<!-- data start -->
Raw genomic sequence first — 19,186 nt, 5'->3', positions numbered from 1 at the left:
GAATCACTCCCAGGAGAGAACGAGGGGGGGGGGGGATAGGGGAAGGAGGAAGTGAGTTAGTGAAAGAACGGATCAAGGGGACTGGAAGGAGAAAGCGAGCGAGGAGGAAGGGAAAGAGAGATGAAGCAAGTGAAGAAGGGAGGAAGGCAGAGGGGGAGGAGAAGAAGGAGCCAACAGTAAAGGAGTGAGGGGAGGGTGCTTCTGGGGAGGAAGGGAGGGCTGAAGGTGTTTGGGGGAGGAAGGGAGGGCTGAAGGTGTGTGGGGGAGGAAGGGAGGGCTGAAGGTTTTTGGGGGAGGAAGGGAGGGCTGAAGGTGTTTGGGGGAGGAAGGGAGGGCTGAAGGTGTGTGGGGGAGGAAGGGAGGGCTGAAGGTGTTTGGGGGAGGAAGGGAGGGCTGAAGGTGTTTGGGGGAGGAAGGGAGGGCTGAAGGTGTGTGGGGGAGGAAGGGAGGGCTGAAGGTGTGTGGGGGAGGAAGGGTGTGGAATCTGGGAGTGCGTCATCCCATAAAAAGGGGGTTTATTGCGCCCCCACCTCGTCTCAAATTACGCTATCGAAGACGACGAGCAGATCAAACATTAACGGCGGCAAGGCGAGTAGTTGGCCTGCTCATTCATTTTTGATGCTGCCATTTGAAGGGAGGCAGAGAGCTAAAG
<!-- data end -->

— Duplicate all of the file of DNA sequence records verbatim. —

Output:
Raw genomic sequence first — 19,186 nt, 5'->3', positions numbered from 1 at the left:
GAATCACTCCCAGGAGAGAACGAGGGGGGGGGGGGATAGGGGAAGGAGGAAGTGAGTTAGTGAAAGAACGGATCAAGGGGACTGGAAGGAGAAAGCGAGCGAGGAGGAAGGGAAAGAGAGATGAAGCAAGTGAAGAAGGGAGGAAGGCAGAGGGGGAGGAGAAGAAGGAGCCAACAGTAAAGGAGTGAGGGGAGGGTGCTTCTGGGGAGGAAGGGAGGGCTGAAGGTGTTTGGGGGAGGAAGGGAGGGCTGAAGGTGTGTGGGGGAGGAAGGGAGGGCTGAAGGTTTTTGGGGGAGGAAGGGAGGGCTGAAGGTGTTTGGGGGAGGAAGGGAGGGCTGAAGGTGTGTGGGGGAGGAAGGGAGGGCTGAAGGTGTTTGGGGGAGGAAGGGAGGGCTGAAGGTGTTTGGGGGAGGAAGGGAGGGCTGAAGGTGTGTGGGGGAGGAAGGGAGGGCTGAAGGTGTGTGGGGGAGGAAGGGTGTGGAATCTGGGAGTGCGTCATCCCATAAAAAGGGGGTTTATTGCGCCCCCACCTCGTCTCAAATTACGCTATCGAAGACGACGAGCAGATCAAACATTAACGGCGGCAAGGCGAGTAGTTGGCCTGCTCATTCATTTTTGATGCTGCCATTTGAAGGGAGGCAGAGAGCTAAAG